When Is An Intervention Needed

People sitting in a circle discussing 12- step programs

Ideally, addicted individuals will choose a path of recovery on their own accord. Unfortunately, this is not always the case. Much of the time, it is friends and family members who first notice the dangers and behaviors of addiction. The levels of self deception and denial run deep.

Interventions become necessary when it becomes clear that a loved one cannot be motivated to seek help on their own.

This Is Often Due To A Couple of Factors:

  • The addicted person does not see the perilous predicament they have placed themselves in. They do not comprehend the dangerous road they are traveling.
  • Family has lost credibility in the eyes of the addicted person. Loved ones have made multiple attempts to establish boundaries with little-to-no positive effect.

Over time, addicts become skilled at the art of manipulation and the removal of these boundaries. Often, loved ones will simply concede in an effort to avoid confrontation or discomfort.

Are You an Enabler?

In order to help your addicted loved on, you must first determine whether or not you are contributing to the problem at hand. It’s not uncommon to find friends and family members who would rather minimize a problem than address it hands on. Loved ones who find themselves acting as a cover (making excuses, calling into work, etc.) for the addict are only enabling the actions.

Working With an Interventionist

Addicts must be able to view and understand the consequences of their actions before willingly seeking treatment. Making the decision to utilize one of our professional Summit Behavioral Health interventionists to guide you through the process is the first step in helping the addict successfully obtain the treatment they require.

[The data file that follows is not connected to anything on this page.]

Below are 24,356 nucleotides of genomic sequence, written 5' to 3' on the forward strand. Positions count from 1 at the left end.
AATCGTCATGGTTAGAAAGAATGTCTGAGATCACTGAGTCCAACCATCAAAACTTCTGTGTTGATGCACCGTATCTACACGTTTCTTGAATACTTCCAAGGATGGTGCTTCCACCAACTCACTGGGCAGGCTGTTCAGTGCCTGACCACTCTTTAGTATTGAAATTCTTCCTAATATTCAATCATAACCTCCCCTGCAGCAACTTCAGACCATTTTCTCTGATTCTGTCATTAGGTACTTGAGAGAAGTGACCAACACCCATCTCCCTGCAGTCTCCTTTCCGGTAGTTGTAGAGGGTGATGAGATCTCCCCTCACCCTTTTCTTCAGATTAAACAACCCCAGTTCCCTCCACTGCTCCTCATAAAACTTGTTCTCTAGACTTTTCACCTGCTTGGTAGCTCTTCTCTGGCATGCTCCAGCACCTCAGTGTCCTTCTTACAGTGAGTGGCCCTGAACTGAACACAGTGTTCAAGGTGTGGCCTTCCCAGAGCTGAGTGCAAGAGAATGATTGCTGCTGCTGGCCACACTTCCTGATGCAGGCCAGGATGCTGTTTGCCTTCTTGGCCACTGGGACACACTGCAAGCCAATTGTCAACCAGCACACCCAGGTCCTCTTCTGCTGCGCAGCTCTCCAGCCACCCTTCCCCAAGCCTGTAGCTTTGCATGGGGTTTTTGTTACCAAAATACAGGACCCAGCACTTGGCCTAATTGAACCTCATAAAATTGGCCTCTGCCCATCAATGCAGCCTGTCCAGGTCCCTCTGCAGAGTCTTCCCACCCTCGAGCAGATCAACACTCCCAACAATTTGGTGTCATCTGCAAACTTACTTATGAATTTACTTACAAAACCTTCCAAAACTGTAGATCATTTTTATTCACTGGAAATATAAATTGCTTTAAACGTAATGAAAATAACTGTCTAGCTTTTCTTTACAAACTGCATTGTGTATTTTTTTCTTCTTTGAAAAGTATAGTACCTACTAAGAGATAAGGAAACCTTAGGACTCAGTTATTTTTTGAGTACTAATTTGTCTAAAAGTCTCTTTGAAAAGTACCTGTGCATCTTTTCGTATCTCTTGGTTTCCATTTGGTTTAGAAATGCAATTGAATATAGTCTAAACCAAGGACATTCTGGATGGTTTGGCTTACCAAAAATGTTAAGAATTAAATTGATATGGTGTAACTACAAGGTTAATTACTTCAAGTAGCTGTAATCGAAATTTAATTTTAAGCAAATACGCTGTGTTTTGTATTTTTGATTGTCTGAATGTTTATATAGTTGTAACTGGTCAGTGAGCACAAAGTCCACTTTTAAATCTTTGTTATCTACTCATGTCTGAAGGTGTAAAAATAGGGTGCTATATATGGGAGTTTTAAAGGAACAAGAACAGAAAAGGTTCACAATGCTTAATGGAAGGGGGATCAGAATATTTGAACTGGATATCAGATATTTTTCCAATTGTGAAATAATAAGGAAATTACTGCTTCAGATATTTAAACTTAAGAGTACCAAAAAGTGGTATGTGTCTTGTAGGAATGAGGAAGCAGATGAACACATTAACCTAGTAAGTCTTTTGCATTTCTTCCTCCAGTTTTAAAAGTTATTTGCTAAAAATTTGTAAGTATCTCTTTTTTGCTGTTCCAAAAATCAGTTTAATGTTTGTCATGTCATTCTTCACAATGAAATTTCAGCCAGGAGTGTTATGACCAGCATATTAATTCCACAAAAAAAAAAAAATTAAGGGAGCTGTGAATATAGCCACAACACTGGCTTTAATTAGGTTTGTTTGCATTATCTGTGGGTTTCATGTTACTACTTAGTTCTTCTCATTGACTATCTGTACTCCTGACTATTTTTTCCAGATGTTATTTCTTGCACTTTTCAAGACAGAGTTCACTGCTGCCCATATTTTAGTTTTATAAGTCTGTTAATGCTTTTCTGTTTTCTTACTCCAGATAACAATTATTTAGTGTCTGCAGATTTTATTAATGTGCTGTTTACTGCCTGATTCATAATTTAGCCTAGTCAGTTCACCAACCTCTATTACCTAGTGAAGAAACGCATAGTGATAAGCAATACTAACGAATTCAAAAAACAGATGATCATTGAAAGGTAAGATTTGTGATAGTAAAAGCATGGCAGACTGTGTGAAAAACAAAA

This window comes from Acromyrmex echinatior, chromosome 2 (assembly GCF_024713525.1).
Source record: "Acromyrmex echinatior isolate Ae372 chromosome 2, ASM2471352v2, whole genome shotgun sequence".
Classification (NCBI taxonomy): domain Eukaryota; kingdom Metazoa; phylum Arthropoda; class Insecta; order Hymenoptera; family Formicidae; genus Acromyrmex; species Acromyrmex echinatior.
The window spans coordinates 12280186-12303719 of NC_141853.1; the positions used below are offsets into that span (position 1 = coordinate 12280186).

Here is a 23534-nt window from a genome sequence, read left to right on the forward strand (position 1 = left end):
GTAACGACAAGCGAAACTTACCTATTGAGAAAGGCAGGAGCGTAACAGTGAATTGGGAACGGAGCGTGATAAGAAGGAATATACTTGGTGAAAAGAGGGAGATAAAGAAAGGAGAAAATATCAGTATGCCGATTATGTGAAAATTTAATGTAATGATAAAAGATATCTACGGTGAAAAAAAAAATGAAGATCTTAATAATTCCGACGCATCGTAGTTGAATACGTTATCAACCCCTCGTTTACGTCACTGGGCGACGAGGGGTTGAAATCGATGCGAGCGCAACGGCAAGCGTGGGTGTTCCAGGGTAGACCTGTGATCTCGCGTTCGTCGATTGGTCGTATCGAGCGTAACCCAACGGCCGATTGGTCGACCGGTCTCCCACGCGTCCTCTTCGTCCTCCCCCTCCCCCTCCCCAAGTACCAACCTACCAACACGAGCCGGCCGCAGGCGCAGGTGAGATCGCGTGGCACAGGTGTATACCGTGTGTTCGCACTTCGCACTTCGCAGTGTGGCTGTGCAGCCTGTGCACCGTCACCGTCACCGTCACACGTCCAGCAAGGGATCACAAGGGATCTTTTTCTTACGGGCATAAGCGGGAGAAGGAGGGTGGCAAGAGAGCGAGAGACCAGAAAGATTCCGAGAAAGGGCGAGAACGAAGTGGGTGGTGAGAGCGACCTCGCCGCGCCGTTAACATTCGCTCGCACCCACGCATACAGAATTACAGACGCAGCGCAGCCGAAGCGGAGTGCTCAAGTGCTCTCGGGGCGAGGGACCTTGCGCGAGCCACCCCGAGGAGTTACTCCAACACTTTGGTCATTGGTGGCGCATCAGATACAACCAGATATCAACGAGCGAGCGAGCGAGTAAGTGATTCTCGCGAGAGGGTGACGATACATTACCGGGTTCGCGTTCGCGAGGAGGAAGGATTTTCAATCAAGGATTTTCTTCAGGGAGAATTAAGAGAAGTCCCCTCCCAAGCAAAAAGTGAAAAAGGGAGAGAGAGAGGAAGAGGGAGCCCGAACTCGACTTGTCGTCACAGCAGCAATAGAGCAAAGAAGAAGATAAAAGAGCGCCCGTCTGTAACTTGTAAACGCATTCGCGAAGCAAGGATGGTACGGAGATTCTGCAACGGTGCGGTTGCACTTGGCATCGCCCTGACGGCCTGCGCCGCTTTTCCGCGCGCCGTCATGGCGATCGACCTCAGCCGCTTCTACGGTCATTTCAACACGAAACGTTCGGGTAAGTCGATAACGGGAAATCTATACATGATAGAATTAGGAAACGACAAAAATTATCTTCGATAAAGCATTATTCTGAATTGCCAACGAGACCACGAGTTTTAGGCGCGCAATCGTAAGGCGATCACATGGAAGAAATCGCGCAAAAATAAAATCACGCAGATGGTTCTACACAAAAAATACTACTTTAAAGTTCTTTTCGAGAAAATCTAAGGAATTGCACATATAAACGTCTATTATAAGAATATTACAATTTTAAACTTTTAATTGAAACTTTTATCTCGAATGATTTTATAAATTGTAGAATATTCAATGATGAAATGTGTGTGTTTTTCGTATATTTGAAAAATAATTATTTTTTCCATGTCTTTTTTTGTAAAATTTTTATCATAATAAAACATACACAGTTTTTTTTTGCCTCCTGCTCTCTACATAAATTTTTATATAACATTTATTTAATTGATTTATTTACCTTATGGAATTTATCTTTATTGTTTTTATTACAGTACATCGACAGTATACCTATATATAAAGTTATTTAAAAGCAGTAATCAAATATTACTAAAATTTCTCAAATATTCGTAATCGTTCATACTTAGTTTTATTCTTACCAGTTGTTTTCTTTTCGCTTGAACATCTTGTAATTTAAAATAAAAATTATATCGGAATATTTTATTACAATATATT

Interventions are extremely helpful in getting addicts to realize the extent of their issues. They also provide individuals with an understanding of the hurt caused to their friends and family members.

An intervention is an event in which a group of close friends and family members are able to openly express their love and concerns to the addict in a way that is positive, loving and safe.

During the intervention, each member of the concerned party will take turns reading pre-written letters to the addict; expressing their love, concern and desire for them to accept treatment. As some addicts may become defensive and hostile, it is the interventionist’s duty to act as mediator to ensure that everyone is able to communicate in an effective manner.

Set Up an Intervention

If you have questions or concerns, Summit Behavioral Health is the place to turn. Pick up the phone today and let our team of interventionists help your family back on track toward the healthy, happy lifestyle you’ve been missing.

Tap to GET HELP NOW: (844) 326-4514